There are several drivers of global forest or tree — cover loss. Illegal activities aimed at capitalizing on growing human needs is a significant one. Illegal wild animal trade is often cited as one of the most lucrative black-market businesses in the world after narcotics, human trafficking and weapons. The United Nations’ World Wildlife Day theme for 2021 is “Forests and Livelihoods: Sustaining People and Planet.” Some of the most pristine forests that remain today are those managed by indigenous people the world over. But more often than not, these are the very people who face the biggest brunt of everything from development activities within forests — whether legal or illegal — to climate change to wildlife crime. We take a broad look at the criminal side of the wilderness that’s exacerbating environmental & societal issues, and hurting indigenous populations, set against a backdrop of shrinking forest cover.
By Deepti Govind
The illegal wild animal trade is worth between $5 billion and $20 billion a year, according to the Global Environment Facility, an international partnership among governments, civil society, and the private sector to support conservation. This is often ranked as the world’s fourth most lucrative black market business after narcotics, human trafficking, and the weapons trade. And it goes hand-in-hand with other kinds of wildlife crime, including illegal logging.
Worth almost $152 billion a year, the illegal timber industry accounts for up to 90% of tropical deforestation in some countries and attracts the world’s biggest organized crime groups, Interpol said in a statement in December 2020. Of that, the world’s most widely traded illegal wild product is rosewood, which increases 700 times in value between the criminal logger and end buyer.
Durable, fragrant rosewood, used to make furniture and musical instruments, is the world’s most trafficked wild product by value and volume, according to a National Geographic report on the world’s battle to protect rosewood — the world’s most trafficked wild commodity. Rosewood is trafficked even more than ivory, rhino horn, and pangolin scales combined!
“Forests and woodlands have an important environmental role and provide essential services for hundreds of millions of people. They sustain the resources so many communities around the world rely on for their livelihoods, as well as the broader food security, climate regulation and economic stability for the entire world. Celebrating these livelihoods and seeking to learn from those who live directly from and within forests will allow us not only to highlight the critical importance of forests for humanity and for the planet, but also to discuss how we can make our relationship with them and all the wildlife species they harbor more sustainable,” the Convention on International Trade in Endangered Species of Wild Fauna and Flora’s (CITES) Secretary-General Ivonne Higuero said in a press release on 2021’s Wildlife Day theme.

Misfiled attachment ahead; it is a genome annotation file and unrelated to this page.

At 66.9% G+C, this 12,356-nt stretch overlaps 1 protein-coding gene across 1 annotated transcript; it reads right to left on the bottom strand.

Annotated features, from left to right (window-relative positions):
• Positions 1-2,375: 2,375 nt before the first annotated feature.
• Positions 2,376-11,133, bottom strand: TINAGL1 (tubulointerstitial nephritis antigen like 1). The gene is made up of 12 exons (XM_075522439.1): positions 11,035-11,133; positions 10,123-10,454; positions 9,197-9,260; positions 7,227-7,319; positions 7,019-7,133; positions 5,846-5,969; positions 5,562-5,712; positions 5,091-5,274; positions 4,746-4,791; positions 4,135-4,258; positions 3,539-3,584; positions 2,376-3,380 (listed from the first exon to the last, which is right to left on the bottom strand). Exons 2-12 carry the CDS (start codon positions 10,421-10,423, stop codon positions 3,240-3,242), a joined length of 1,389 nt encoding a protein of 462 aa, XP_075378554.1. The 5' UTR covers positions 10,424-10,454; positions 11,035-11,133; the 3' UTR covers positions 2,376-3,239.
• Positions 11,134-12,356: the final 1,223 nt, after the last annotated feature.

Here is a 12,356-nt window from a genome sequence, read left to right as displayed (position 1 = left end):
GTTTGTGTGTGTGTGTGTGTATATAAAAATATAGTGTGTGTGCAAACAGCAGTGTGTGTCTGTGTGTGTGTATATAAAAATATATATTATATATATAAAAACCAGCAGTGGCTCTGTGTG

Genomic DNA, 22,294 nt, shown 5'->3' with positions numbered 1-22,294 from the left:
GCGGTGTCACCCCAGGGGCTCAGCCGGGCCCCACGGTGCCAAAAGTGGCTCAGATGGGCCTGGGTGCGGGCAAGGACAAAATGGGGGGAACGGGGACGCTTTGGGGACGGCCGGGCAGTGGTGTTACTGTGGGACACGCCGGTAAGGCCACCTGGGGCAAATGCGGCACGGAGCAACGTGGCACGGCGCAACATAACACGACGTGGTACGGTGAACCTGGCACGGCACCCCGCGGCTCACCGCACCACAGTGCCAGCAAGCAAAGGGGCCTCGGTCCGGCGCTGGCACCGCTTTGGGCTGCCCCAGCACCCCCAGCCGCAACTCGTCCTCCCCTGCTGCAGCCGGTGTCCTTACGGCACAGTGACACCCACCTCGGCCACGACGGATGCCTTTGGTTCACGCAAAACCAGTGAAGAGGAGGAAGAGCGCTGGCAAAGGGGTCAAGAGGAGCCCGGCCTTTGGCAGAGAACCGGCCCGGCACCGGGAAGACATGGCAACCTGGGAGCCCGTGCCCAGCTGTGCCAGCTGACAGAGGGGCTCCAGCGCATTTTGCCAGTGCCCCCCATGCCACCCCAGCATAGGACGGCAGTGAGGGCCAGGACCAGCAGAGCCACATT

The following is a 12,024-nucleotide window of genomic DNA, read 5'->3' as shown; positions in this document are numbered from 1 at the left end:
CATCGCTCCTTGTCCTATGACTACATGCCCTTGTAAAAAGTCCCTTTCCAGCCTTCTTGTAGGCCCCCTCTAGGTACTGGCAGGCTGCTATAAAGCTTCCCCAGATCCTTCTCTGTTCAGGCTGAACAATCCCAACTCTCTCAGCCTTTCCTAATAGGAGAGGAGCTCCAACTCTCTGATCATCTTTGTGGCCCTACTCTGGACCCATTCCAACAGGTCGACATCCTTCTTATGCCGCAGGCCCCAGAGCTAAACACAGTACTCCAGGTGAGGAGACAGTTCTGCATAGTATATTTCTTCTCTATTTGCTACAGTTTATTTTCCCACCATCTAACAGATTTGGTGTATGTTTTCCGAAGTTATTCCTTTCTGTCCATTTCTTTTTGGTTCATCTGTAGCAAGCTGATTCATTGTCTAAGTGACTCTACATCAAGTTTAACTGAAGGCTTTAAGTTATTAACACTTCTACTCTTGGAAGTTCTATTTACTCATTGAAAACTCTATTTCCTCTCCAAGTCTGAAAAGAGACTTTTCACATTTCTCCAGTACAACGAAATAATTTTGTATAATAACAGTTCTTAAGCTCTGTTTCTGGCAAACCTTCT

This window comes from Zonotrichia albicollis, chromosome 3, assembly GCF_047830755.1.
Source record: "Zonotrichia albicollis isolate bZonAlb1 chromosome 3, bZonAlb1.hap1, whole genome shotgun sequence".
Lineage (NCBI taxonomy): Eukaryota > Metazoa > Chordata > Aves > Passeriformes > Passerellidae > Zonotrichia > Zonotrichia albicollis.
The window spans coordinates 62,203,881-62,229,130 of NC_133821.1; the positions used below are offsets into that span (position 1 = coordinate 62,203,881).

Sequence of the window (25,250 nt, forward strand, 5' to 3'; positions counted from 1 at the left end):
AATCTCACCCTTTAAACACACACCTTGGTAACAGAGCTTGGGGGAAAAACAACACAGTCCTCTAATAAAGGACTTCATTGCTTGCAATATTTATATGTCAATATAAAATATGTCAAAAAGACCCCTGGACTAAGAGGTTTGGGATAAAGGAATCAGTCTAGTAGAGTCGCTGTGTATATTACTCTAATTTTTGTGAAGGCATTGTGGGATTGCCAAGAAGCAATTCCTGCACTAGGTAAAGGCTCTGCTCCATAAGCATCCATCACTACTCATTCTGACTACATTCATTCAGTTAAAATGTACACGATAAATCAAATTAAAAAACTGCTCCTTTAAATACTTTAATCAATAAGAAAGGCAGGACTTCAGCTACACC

But before we even begin to learn from these communities, we first need to be aware of how deeply affected they are by wildlife and environmental crimes committed around the world. Many of them lose their homes, and their only known way of living when forests are intruded upon — either legally or illegally — for development. The good thing is, across the world policymakers and relevant groups have been increasingly recognizing the contributions of indigenous people toward conservationists’ goals of protecting biodiversity, wild places, and ecosystem functions. It has been a dominant trend, in fact, over the past 20 years, according to an article in Mongabay. Historically, though, indigenous people tended to be marginalized, undervalued or even criminalized in some cases.
Brazil, home to the greatest rainforest in the world, has had its share of issues when it comes to the impact of deforestation on indigenous people. Last year, the Xikrin people of the northern Amazon decided to take matters into their own hands when their homes were threatened by everything from fire to deforestation and invasion, the Guardian reported in August 2019. Armed with rifles and wooden batons, groups of Xikrin warriors swept through their extensive territory in the state of Pará back then. And whenever they encountered fire-scarred land, illegal clearances and habitations, they went from hut to hut, ejecting the invaders and confiscating chainsaws and other tools.
By law, that ought to have been the task of the federal police but the elders of the indigenous community felt there was scant hope the government — led by President Jair Bolsonaro — would enforce their rights. The 1,651,000-hectare Trincheira Bacajá indigenous territory was officially recognized by the government in 2000. Nobody but the 1,100 members of the Xikrin community has the right to live on it. The land-grabbers first started to creep into the area in June 2018, using a rough road that had been cut into the forest by illegal loggers. The Xikrin filed complaints to official agencies several times, but to no avail, the Guardian article added.